There followed nearly two and a half hours of exhausting and intense concentration while we constantly tired to track birds as they came in to take the food. After this I know I really need bigger arm muscles to wield a camera for that length of time! Exposure proved to be problematic throughout the afternoon, with settings constantly needing to be reviewed and changed due to the cloudy/sunny sky and different light levels. There were shots I had in mind of kites wheeling and diving in to take the food that I never really got, but there were plenty of good ones too that I hadn’t planned for. There are always shots that you think will turn out great, but when you get home and examine them, they are not as you hoped for. User error such as wrong exposure or unsharp focus are to be expected; but also with so many birds there are always other birds to get in the way at the wrong moment - as do sheep, fence posts, mobile phone masts and other bird hides! Also kites have transparent eyelids or membranes that they seem to close just as I am taking a crucial shot, such as in this image.
So as I said, nearly two and a half hours later we found ourselves walking back to the car well and truly shattered. I had taken over 1800 shots and my concerns about battery life in my new camera, the mirrorless Canon R5 were unfounded. Overall I was very pleased with the way it performed and will maybe do an in depth review here at some point. I have to say it is great for moving birds, but I think I still prefer the 1DX for macro - but only just - it’s a close run thing though and only time will tell. So to finish up here’s a few more red kite shots, although I still have many more to process, so there could be a part 2!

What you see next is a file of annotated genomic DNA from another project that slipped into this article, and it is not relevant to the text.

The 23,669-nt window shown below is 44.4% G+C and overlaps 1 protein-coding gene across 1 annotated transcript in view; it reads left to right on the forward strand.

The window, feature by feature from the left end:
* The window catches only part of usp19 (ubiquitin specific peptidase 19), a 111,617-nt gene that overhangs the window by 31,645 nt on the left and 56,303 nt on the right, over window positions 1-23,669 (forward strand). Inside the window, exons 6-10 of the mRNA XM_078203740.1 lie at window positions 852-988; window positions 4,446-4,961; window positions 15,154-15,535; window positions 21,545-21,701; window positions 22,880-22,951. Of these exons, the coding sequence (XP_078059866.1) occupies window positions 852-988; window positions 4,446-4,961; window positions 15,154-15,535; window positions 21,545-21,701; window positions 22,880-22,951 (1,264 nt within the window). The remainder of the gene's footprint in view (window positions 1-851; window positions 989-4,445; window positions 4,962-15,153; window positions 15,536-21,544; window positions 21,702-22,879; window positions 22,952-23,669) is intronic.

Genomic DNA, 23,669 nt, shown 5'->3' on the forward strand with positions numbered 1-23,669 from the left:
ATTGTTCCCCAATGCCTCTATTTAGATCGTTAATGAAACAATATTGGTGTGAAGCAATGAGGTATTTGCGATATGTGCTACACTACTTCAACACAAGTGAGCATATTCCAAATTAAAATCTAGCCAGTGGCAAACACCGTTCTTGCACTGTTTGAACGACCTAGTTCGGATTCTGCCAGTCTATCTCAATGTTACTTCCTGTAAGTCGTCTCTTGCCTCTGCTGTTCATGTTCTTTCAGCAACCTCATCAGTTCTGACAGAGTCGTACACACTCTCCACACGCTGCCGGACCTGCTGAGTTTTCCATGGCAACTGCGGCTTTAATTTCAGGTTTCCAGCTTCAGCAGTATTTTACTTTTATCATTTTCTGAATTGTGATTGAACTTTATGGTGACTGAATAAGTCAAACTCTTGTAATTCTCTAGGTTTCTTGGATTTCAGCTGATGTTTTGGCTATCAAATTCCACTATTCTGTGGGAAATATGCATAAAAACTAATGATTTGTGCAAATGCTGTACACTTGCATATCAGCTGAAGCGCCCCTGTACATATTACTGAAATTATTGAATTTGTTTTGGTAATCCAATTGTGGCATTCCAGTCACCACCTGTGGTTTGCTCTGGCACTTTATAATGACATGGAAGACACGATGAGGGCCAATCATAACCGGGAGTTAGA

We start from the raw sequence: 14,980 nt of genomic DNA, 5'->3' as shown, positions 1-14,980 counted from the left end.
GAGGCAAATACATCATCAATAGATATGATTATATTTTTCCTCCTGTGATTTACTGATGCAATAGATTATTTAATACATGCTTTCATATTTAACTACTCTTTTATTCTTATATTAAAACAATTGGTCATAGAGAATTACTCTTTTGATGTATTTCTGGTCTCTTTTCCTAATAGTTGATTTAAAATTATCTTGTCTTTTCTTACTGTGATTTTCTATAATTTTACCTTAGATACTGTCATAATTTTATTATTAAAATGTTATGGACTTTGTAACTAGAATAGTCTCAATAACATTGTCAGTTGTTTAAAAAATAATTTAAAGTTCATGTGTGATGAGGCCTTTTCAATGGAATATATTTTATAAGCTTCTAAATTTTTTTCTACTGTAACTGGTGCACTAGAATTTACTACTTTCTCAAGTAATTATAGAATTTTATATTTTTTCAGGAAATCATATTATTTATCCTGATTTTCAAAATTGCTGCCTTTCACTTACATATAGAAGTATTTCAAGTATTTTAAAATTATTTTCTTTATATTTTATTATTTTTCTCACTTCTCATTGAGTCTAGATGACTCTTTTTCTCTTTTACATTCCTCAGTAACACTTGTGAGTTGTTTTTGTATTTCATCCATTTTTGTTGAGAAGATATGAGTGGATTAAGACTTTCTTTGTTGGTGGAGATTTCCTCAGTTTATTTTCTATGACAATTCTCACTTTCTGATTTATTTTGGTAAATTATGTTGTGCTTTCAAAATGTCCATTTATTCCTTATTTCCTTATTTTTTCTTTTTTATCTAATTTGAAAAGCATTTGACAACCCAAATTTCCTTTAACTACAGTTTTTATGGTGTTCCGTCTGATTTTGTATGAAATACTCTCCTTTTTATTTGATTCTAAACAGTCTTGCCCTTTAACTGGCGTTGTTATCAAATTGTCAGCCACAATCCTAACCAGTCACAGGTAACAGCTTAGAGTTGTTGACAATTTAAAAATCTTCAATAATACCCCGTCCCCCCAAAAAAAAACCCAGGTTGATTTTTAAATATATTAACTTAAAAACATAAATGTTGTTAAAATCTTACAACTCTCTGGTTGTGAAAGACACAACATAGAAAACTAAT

Lastly, there is this image of a group of kites fighting over food. Not sure why they do this as there is still plenty on the ground. It could be that these are juveniles honing their skills or also that there is some sort of hierarchy in place - there certainly seems to be as the kites will feed briefly (and it is clear that not all of them have fed); following which they will circle again and sometimes disperse before the next feeding frenzy occurs.
Well that’s it for my first blog, please do give me some feedback - whether you liked it or not, what bits you like and which bits you don’t. Also any views on what I should include in future blogs - more technical camera stuff, more on the actual trip itself, more photography tips and techniques - happy for you to tell me anything. At the moment I don’t have the facility for you to leave comments here, but please send me an E Mail here or contact me through my Facebook or Instagram page - links at the top of the page.
Next big trip with Tim will be Skomer for the puffins at the beginning of July, but hopefully I will do another blog before then.
All the best.